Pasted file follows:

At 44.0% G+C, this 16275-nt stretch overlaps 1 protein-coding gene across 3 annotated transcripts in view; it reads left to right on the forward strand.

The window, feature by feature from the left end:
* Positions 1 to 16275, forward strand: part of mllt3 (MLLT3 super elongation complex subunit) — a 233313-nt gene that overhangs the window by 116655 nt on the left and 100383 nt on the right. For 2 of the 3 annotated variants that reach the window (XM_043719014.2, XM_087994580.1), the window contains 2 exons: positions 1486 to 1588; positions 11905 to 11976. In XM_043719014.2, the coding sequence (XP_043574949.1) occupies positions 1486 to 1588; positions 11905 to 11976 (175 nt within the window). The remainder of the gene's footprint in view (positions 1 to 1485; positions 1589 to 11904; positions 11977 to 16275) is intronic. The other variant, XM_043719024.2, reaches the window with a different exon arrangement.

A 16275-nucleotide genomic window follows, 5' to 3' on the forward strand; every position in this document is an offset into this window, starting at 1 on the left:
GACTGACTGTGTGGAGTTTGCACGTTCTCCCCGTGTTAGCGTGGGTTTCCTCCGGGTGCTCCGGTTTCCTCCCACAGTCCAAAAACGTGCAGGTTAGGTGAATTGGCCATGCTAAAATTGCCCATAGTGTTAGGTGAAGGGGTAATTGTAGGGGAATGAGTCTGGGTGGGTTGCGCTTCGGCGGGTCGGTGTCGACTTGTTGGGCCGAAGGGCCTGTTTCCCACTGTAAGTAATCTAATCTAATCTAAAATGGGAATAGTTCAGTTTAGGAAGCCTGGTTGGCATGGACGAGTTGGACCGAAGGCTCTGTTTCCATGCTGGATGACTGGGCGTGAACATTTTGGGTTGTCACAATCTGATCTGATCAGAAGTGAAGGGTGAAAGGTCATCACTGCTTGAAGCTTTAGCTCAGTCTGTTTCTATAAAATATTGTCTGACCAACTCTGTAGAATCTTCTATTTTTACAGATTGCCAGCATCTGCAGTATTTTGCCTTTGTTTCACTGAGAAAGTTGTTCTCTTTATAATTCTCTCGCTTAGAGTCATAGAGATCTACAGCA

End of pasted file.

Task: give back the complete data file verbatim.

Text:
At 44.0% G+C, this 16275-nt stretch overlaps 1 protein-coding gene across 3 annotated transcripts in view; it reads left to right on the forward strand.

The window, feature by feature from the left end:
* Positions 1 to 16275, forward strand: part of mllt3 (MLLT3 super elongation complex subunit) — a 233313-nt gene that overhangs the window by 116655 nt on the left and 100383 nt on the right. For 2 of the 3 annotated variants that reach the window (XM_043719014.2, XM_087994580.1), the window contains 2 exons: positions 1486 to 1588; positions 11905 to 11976. In XM_043719014.2, the coding sequence (XP_043574949.1) occupies positions 1486 to 1588; positions 11905 to 11976 (175 nt within the window). The remainder of the gene's footprint in view (positions 1 to 1485; positions 1589 to 11904; positions 11977 to 16275) is intronic. The other variant, XM_043719024.2, reaches the window with a different exon arrangement.

A 16275-nucleotide genomic window follows, 5' to 3' on the forward strand; every position in this document is an offset into this window, starting at 1 on the left:
GACTGACTGTGTGGAGTTTGCACGTTCTCCCCGTGTTAGCGTGGGTTTCCTCCGGGTGCTCCGGTTTCCTCCCACAGTCCAAAAACGTGCAGGTTAGGTGAATTGGCCATGCTAAAATTGCCCATAGTGTTAGGTGAAGGGGTAATTGTAGGGGAATGAGTCTGGGTGGGTTGCGCTTCGGCGGGTCGGTGTCGACTTGTTGGGCCGAAGGGCCTGTTTCCCACTGTAAGTAATCTAATCTAATCTAAAATGGGAATAGTTCAGTTTAGGAAGCCTGGTTGGCATGGACGAGTTGGACCGAAGGCTCTGTTTCCATGCTGGATGACTGGGCGTGAACATTTTGGGTTGTCACAATCTGATCTGATCAGAAGTGAAGGGTGAAAGGTCATCACTGCTTGAAGCTTTAGCTCAGTCTGTTTCTATAAAATATTGTCTGACCAACTCTGTAGAATCTTCTATTTTTACAGATTGCCAGCATCTGCAGTATTTTGCCTTTGTTTCACTGAGAAAGTTGTTCTCTTTATAATTCTCTCGCTTAGAGTCATAGAGATCTACAGCA